It has been torture waiting for plywood day! We put the upstairs floor joists up, and I thought the very next day I'd be getting a sun tan on a roof top deck.
Not so much the case ... we built stairs, backfilled, insulated ... just to name a few projects that had to get done as I tried not to glance up at those open floor joists ... and finally it's plywood day. (I'll be blogging about all the other projects we've been up to as well in the next coming bit).
Hooray for plywood day!
Every once in a while, I have been sneaking up to sit on the floor joist, just dreaming of this day! In my mind, there's even a waiter with a tray full of drinks with little umbrellas. We put the floor joists in in this post.
And this is how we lay the subfloor on top of those floor joists ...
On the tops of the floor joists, we measure and mark every 4 feet - this will be the plywood seams. Chalk lines are pulled all the way across all the joist tops at the 4 foot marks so we can check our accuracy with each sheet of plywood being attached to the joists. These chalk lines run the entire depth of the Momplex, perpendicular across each floor joist, every four feet.
The chalk lines serve as guides. When you are going 44 feet wide, if you get off 1/8" here, 1/4" there, a hair over there ... you'd be surprised at how fast that can add up to inches!
For subflooring, you use tongue and groove plywood. The tongue and groove are only along the 8 foot edges. On the four foot edges, your seams will fall on joist tops, so no need for tongue and groove.
But to start off, we will need to remove the tongue so the plywood is tight with the exterior ICF walls.
Pretty simple step here ... I just set my saw blade to the depth of the plywood and ran it down the edge, removing the tongue. Remember, you only do this for the first row of plywood.
Sheets of 3/4" plywood weigh as much as 90 pounds!!! I was so thankful our cousin Justin was here to pack plywood upstairs. We started first with a 1/2 sheet.
Tell me, does anyone else feel like they are getting stretched apart hauling a full sheet of anything? Here's wishing plywood was like 45" wide, or I was like three inches taller.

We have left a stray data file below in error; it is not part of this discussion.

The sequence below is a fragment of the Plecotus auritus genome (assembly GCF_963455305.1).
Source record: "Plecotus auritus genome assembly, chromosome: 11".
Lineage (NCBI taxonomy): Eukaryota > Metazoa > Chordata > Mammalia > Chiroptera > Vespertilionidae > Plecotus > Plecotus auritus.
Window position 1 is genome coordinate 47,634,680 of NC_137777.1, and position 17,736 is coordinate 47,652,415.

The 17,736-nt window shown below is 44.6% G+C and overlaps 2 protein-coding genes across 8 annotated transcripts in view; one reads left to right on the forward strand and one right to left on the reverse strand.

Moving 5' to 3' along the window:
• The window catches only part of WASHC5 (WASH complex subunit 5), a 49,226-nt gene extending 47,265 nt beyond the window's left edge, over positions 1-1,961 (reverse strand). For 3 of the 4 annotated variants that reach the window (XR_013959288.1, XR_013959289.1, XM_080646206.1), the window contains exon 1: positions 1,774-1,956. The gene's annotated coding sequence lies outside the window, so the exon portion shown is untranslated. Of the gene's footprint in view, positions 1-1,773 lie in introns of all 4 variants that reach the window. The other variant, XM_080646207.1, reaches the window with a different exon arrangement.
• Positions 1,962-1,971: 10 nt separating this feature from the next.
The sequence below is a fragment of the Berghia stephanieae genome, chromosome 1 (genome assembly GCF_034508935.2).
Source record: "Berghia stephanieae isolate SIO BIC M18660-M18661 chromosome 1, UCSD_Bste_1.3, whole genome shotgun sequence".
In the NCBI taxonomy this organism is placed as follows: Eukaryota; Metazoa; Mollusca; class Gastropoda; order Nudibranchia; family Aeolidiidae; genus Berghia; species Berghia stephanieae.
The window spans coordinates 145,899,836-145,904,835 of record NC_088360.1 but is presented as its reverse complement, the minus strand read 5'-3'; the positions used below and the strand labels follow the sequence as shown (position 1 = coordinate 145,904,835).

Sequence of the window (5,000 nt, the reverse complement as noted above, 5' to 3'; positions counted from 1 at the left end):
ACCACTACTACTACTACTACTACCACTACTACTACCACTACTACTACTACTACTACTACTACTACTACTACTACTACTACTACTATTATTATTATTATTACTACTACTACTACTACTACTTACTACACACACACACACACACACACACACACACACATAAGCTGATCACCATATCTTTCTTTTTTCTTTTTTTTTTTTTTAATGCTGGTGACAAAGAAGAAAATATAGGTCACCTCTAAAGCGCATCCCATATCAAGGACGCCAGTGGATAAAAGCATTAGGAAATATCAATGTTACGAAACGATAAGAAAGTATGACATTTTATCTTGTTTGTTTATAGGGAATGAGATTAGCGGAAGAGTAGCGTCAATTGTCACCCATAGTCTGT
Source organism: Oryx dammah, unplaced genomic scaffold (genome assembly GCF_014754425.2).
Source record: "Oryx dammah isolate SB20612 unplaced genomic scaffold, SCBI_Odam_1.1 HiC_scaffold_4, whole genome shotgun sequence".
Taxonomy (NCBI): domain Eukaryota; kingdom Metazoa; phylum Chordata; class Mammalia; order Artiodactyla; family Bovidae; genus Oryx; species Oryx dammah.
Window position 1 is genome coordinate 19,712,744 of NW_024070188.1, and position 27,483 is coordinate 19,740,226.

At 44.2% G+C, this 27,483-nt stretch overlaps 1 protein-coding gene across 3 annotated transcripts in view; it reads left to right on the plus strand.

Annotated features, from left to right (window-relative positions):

Subflooring glue is applied to the tops of the joists. The right glue is very important here, it's what keeps your floor from squeaking.
And the plywood is layed on top of the joist
Matching up with the chalk line, reaching the center of the joist. You can see on the non tongue and groove side of the plywood, joints are made in the center of the joists.
We consulted the manufacturer of our floor joists for nailing recommendations. Nails need to be 8d, spaced every 4" and staggered.
We are using ring shank nails, or nails with rings on their shanks. The rings help to keep the nails from easily popping out (creating a potentially squeaky floor). Also, these nails come coated in a glue on the shank, further helping keep the nails nailed down. Nobody likes a nail popping up in the floor!
And then the plywood gets nailed down!
Coming from past experiences of screwing down subfloors, this really felt like we were cheating.
More plywood sheets are nailed down, staggering seams for a stronger fit. When you build, you always stagger. It's what makes a pile of boards and materials into a solid structure. Stagger stagger. We did this by simply starting with a 1/2 sheet of plywood on the first row, followed by a full sheet of plywood on the next row. You guessed it, we'll be back to the half sheet on the next row.
New sheets are carefully pounded in place with a block protecting the open groove side of the plywood. If you did this without a block, it would destroy the groove and make fitting the next row of plywood very difficult.
Just a tiny bit more!
When we got to the stair openings, we kept to the pattern (pretending there is no stair opening) and nailed the subfloor down on the other side.
Then when we went to put the remaining piece in, everything keeps to the pattern, fitting just right, like a perfect puzzle, only the pieces are 48" x 96" and weigh 90 pounds. Not exactly a Melissa and Doug puzzle!